The student-run magazine of San Francisco State University

Xpress Magazine

The student-run magazine of San Francisco State University

Xpress Magazine

The student-run magazine of San Francisco State University

Xpress Magazine

Tackling Masculinity with Self-Care

San Francisco State University student Brent Jolaoso, poses for a portrait next to the Caesar Chavez Student Center on campus, in San Francisco, Calif., on Tuesday Sept. 11th 2018. (Evan Moses/ Xpress Magazine)

In the past few years, the idea of self-care has garnered quite a bit of buzz across social media. From thousands of videos on YouTube that show people’s self-care routines to a popular hashtag that gains constant traffic daily—self-care is a positive trend that helps promote the betterment of someone’s health.

However, the trend has unintentionally focused primarily on women’s self-care. Searching the term on YouTube produces dozens and dozens of female-oriented videos, with only the odd male-focused one sprinkled throughout. Inherently, this skew is not a bad thing. The fundamentals of this trend—encouraging people to devote time to look after their wellbeing—apply to everyone. Nonetheless, the lack of this kind of content directed at men makes it worth considering the state of men’s health as whole.

Taking care of oneself, especially when it comes to mental and emotional health, has always been a bit of a taboo subject for men. According to Karen Boyce, the Director of Health Promotion and Wellness at San Francisco State University, there is a stigma among men about talking about their emotions.

“A lot of self-care strategies are typically considered ‘not manly,’ which becomes a huge barrier for men to even consider practicing them,” Boyce explains. “For example, men are often expected to stay strong, not cry, and/or suppress any emotional weight from different stresses in life. They are less likely to talk about their mental health with others or use mental health services.”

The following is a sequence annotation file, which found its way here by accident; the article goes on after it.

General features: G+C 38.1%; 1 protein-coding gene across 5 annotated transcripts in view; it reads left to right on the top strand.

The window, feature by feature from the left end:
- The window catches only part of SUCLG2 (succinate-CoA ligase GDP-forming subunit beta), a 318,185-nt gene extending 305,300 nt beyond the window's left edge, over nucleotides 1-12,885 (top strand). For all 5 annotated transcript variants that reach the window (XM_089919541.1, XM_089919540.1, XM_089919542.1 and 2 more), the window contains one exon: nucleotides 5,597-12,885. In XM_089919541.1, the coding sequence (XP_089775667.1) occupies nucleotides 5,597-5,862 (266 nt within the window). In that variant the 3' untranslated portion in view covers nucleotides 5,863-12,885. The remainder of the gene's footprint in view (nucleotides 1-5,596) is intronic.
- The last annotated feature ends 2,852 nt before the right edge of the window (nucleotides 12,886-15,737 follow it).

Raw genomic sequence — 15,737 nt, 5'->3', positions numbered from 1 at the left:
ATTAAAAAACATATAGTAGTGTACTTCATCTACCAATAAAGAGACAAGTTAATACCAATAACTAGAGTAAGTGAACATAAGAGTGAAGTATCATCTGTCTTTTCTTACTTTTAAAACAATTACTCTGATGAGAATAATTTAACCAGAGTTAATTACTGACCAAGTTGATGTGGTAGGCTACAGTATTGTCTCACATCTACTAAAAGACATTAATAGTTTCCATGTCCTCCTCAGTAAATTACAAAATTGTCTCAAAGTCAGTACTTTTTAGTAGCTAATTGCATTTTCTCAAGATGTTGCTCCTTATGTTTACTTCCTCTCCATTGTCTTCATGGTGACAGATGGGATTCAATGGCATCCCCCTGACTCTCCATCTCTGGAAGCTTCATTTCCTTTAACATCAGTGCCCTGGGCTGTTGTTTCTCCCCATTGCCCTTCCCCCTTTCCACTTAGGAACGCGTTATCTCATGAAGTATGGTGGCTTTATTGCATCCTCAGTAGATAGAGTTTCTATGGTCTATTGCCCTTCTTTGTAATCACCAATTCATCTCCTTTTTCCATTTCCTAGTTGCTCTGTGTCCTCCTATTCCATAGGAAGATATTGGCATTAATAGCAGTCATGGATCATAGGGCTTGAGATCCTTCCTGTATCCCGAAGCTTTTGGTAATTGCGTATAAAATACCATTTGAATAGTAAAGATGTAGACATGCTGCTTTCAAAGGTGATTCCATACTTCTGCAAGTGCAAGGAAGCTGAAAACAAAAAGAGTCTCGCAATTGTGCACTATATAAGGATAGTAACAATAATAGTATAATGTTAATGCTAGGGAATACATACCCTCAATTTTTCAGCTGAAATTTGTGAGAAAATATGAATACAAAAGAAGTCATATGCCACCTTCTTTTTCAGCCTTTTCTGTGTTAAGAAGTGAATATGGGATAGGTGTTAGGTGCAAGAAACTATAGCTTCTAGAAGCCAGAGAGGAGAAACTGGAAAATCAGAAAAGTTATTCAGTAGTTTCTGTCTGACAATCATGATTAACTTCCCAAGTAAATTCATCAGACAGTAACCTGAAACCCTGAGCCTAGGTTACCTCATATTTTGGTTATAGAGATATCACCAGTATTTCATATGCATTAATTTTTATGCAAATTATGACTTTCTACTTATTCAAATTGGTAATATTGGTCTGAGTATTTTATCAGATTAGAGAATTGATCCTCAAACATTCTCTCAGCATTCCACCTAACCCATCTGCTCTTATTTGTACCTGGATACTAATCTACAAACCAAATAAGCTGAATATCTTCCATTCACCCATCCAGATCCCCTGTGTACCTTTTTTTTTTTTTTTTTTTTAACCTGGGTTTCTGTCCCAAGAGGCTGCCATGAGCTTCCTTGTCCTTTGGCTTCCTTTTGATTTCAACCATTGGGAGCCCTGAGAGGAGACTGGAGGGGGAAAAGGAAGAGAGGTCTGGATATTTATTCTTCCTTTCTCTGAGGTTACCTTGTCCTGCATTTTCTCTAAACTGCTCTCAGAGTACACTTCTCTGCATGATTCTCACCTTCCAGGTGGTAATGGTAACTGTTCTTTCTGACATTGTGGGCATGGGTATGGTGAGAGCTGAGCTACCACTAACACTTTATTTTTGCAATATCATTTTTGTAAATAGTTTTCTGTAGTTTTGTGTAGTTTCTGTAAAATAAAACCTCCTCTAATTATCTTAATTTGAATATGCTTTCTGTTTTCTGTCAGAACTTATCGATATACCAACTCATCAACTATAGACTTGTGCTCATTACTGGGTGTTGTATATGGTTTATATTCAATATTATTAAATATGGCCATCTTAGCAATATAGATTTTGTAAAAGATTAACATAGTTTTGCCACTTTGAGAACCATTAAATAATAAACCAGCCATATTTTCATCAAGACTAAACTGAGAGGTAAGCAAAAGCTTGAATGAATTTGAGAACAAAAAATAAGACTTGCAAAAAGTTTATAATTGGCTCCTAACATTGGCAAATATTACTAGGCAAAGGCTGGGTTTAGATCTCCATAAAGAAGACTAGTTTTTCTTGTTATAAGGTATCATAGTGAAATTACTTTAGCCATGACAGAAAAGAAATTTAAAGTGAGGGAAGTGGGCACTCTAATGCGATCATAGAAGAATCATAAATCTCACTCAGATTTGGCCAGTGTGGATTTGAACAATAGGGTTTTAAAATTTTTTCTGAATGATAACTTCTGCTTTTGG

The fact that men tend to be less likely to talk about their mental health could be a contributing factor to the high rate of male suicide. The Centers for Disease Control and Prevention, or CDC, found that from 1999 to 2014, the rate of suicide among men rose 20.7 percent—nearly four times the rate for women, which rose 5.8 percent in that period.

Self-care isn’t the end-all cure to suicide or other mental health issues for men or women, but it is a step in a positive direction.

So, what is self-care, exactly? Boyce broadly describes it as any activity that elevates a person’s general health.

“Self-care is an activity that we do deliberately in order to take care of our mental, emotional, physical, and spiritual health,” Boyce says. “Good self-care is key to improved mood and reduced anxiety. It’s also key to a good relationship with oneself and others.”

Many people already practice some form of self-care, even if they aren’t doing it consciously. Leo Avila, a marketing major at SF State, never considered some of his regular activities as self-care.

“I work at a swimming pool,” Avila says. “So, I just swim and it gives me time to think to myself.”

The physical benefits of exercise are fairly obvious: Regular activity keeps the body fit and healthy. But working out also flexes the mind. According to the American Psychological Association, or APA, exercising can greatly enhance a person’s mood and help with long-term depression.